When we decided to build this application using Microsoft Word, we needed some mechanism to embed functionality directly into the flow of our Word documents. We chose Word's Smart Tag functionality. We basically built a number of Smart Tags representing different data elements like Applicant Name, Home Address, Social Security Number, and Birth Date. We also built a number of action-oriented Smart Tags like Yes No Questions, Dialogs, Check boxes, etc. Along with data and action Smart Tags, we added another level of functionality: the ability to attach data and actions to a number of Smart Tags. This functionality worked great until users did simple mundane tasks like moving the Smart Tags or adding text around the Smart Tags. In a number of situations, the Smart Tags would lose the actions and data elements attached to them. After we tried numerous workarounds, we determined that Smart Tags would simply not work for this application. After more research and user interface rework, we decided to change from Smart Tags to Custom Content Controls. Content controls did a much better job of keeping our actions and data intact and also providing a richer experience than the Smart Tags provided. While this caused a minor delay in coding, we were able to radically change our system with no regressions because of our automated test system.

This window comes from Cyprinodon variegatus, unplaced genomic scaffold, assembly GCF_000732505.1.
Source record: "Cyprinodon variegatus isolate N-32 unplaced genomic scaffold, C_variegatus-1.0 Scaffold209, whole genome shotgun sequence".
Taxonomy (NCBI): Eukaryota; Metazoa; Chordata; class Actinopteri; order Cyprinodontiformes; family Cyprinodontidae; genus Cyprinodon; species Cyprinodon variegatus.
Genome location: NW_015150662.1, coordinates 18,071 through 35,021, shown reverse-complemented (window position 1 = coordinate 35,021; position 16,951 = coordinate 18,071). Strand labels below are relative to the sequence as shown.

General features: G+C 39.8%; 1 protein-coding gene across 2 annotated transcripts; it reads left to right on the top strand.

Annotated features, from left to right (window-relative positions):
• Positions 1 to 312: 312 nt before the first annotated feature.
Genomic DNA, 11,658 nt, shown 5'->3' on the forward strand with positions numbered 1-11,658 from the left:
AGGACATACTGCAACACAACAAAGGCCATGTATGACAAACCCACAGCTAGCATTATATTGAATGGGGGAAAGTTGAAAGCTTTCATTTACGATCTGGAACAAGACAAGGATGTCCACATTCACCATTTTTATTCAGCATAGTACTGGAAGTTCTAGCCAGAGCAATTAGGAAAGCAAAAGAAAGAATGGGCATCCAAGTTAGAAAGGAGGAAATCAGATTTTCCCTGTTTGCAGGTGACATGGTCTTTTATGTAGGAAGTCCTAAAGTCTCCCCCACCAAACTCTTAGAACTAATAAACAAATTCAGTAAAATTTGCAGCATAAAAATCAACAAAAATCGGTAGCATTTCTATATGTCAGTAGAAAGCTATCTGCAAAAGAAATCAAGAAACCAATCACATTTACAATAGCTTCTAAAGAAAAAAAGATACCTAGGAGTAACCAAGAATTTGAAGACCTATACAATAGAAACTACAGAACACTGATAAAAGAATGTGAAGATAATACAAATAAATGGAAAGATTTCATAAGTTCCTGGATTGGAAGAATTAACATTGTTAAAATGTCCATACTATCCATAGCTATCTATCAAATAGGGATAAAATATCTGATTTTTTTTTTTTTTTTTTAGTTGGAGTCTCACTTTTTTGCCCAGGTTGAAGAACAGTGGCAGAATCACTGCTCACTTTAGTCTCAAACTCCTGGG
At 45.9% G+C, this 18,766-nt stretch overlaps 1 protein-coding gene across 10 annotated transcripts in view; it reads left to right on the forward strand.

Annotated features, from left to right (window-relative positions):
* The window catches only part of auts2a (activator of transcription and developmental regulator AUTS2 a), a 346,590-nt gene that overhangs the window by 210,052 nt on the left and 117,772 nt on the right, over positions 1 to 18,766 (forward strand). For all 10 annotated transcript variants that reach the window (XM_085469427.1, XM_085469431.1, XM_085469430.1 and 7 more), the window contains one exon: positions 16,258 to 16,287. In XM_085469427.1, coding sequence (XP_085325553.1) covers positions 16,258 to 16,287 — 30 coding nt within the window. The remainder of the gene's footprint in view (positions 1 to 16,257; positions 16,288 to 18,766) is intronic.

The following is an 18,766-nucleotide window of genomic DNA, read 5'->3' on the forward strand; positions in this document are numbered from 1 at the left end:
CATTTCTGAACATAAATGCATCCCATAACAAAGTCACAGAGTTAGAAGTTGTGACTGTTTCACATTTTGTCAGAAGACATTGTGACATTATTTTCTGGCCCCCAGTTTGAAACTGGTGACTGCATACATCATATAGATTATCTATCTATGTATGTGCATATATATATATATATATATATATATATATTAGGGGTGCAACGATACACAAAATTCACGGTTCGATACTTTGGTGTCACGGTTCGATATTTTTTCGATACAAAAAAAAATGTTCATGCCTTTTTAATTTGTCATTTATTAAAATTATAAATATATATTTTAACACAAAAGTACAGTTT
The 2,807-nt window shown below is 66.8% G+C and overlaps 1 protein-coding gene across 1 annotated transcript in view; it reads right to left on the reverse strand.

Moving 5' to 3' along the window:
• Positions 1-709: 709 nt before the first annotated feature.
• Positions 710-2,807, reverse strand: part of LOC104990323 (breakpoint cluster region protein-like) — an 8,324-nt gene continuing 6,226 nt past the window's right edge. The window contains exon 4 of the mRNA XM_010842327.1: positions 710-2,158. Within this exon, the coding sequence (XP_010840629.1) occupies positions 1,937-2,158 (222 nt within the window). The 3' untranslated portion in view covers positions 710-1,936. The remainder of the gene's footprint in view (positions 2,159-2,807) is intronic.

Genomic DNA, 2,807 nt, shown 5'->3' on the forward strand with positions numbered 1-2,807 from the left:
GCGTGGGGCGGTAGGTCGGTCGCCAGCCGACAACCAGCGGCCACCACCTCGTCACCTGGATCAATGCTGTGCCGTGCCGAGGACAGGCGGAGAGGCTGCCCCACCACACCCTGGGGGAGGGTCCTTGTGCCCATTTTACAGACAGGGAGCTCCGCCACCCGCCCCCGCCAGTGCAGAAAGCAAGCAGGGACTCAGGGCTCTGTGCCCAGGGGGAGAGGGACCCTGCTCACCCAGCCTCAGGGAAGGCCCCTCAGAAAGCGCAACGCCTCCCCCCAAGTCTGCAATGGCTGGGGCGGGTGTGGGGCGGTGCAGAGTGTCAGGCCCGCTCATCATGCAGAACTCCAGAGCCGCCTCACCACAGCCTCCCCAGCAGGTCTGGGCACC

Changes in Staffing

When we moved from prototype to regular development, we had a team of three developers. I was the lead developer/architect and the other two developers spent time on feature development and user interface testing. We had a great start on our automated user interface testing when one of our developers was pulled off to work on other projects. Basically this forced us to postpone all automated user interface testing. During the latter phases of development, we had a few regressions that I am sure would have been caught but for losing a developer.

Inexperience with JavaScript

Our adoption of jQuery was critical to the success of our project. However, our lack of familiarity with JavaScript caused us some rework. We employed a number of JavaScript techniques including anonymous functions and AJAX service calls. Each of these techniques had its own challenges. The biggest challenge was mastering the asynchronous nature of AJAX. Coming from a synchronous world, it took some serious work to emulate blocking calls. This emulation required us to better manage our global state, which required a significant amount of rework.